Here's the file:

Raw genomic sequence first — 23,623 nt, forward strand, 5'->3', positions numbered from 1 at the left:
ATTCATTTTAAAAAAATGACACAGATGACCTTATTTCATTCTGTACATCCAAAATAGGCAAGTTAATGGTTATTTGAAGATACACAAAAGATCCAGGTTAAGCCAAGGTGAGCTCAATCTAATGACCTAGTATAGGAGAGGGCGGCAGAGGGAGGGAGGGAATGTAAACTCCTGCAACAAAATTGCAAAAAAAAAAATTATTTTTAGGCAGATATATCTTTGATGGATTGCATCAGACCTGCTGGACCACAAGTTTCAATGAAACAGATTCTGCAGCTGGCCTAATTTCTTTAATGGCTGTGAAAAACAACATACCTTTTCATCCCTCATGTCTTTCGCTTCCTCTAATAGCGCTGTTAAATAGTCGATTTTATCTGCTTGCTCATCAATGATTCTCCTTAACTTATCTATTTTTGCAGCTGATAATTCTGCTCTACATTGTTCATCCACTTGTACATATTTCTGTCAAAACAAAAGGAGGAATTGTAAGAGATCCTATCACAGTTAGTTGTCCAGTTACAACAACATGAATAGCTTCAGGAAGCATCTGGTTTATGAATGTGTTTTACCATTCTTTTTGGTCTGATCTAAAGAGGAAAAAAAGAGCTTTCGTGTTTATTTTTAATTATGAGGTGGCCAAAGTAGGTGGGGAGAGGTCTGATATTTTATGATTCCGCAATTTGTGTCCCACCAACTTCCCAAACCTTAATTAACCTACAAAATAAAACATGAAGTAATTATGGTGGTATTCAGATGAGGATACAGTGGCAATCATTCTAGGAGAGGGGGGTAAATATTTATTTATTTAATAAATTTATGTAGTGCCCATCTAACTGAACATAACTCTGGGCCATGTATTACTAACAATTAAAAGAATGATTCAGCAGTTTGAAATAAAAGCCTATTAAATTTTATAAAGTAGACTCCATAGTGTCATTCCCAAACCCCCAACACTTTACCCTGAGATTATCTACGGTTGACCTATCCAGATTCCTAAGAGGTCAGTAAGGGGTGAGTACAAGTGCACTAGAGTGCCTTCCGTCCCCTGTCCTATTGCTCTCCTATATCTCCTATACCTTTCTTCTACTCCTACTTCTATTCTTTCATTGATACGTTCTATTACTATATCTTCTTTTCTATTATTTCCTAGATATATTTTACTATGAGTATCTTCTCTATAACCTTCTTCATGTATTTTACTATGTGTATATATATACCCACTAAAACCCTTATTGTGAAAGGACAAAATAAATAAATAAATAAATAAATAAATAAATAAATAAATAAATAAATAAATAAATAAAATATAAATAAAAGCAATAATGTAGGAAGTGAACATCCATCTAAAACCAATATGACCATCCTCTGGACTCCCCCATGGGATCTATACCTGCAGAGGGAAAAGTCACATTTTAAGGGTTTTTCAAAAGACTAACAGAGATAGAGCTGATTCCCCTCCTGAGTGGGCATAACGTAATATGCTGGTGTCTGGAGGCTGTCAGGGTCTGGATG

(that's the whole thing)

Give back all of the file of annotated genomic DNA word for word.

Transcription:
Raw genomic sequence first — 23,623 nt, forward strand, 5'->3', positions numbered from 1 at the left:
ATTCATTTTAAAAAAATGACACAGATGACCTTATTTCATTCTGTACATCCAAAATAGGCAAGTTAATGGTTATTTGAAGATACACAAAAGATCCAGGTTAAGCCAAGGTGAGCTCAATCTAATGACCTAGTATAGGAGAGGGCGGCAGAGGGAGGGAGGGAATGTAAACTCCTGCAACAAAATTGCAAAAAAAAAAATTATTTTTAGGCAGATATATCTTTGATGGATTGCATCAGACCTGCTGGACCACAAGTTTCAATGAAACAGATTCTGCAGCTGGCCTAATTTCTTTAATGGCTGTGAAAAACAACATACCTTTTCATCCCTCATGTCTTTCGCTTCCTCTAATAGCGCTGTTAAATAGTCGATTTTATCTGCTTGCTCATCAATGATTCTCCTTAACTTATCTATTTTTGCAGCTGATAATTCTGCTCTACATTGTTCATCCACTTGTACATATTTCTGTCAAAACAAAAGGAGGAATTGTAAGAGATCCTATCACAGTTAGTTGTCCAGTTACAACAACATGAATAGCTTCAGGAAGCATCTGGTTTATGAATGTGTTTTACCATTCTTTTTGGTCTGATCTAAAGAGGAAAAAAAGAGCTTTCGTGTTTATTTTTAATTATGAGGTGGCCAAAGTAGGTGGGGAGAGGTCTGATATTTTATGATTCCGCAATTTGTGTCCCACCAACTTCCCAAACCTTAATTAACCTACAAAATAAAACATGAAGTAATTATGGTGGTATTCAGATGAGGATACAGTGGCAATCATTCTAGGAGAGGGGGGTAAATATTTATTTATTTAATAAATTTATGTAGTGCCCATCTAACTGAACATAACTCTGGGCCATGTATTACTAACAATTAAAAGAATGATTCAGCAGTTTGAAATAAAAGCCTATTAAATTTTATAAAGTAGACTCCATAGTGTCATTCCCAAACCCCCAACACTTTACCCTGAGATTATCTACGGTTGACCTATCCAGATTCCTAAGAGGTCAGTAAGGGGTGAGTACAAGTGCACTAGAGTGCCTTCCGTCCCCTGTCCTATTGCTCTCCTATATCTCCTATACCTTTCTTCTACTCCTACTTCTATTCTTTCATTGATACGTTCTATTACTATATCTTCTTTTCTATTATTTCCTAGATATATTTTACTATGAGTATCTTCTCTATAACCTTCTTCATGTATTTTACTATGTGTATATATATACCCACTAAAACCCTTATTGTGAAAGGACAAAATAAATAAATAAATAAATAAATAAATAAATAAATAAATAAATAAATAAATAAATAAAATATAAATAAAAGCAATAATGTAGGAAGTGAACATCCATCTAAAACCAATATGACCATCCTCTGGACTCCCCCATGGGATCTATACCTGCAGAGGGAAAAGTCACATTTTAAGGGTTTTTCAAAAGACTAACAGAGATAGAGCTGATTCCCCTCCTGAGTGGGCATAACGTAATATGCTGGTGTCTGGAGGCTGTCAGGGTCTGGATG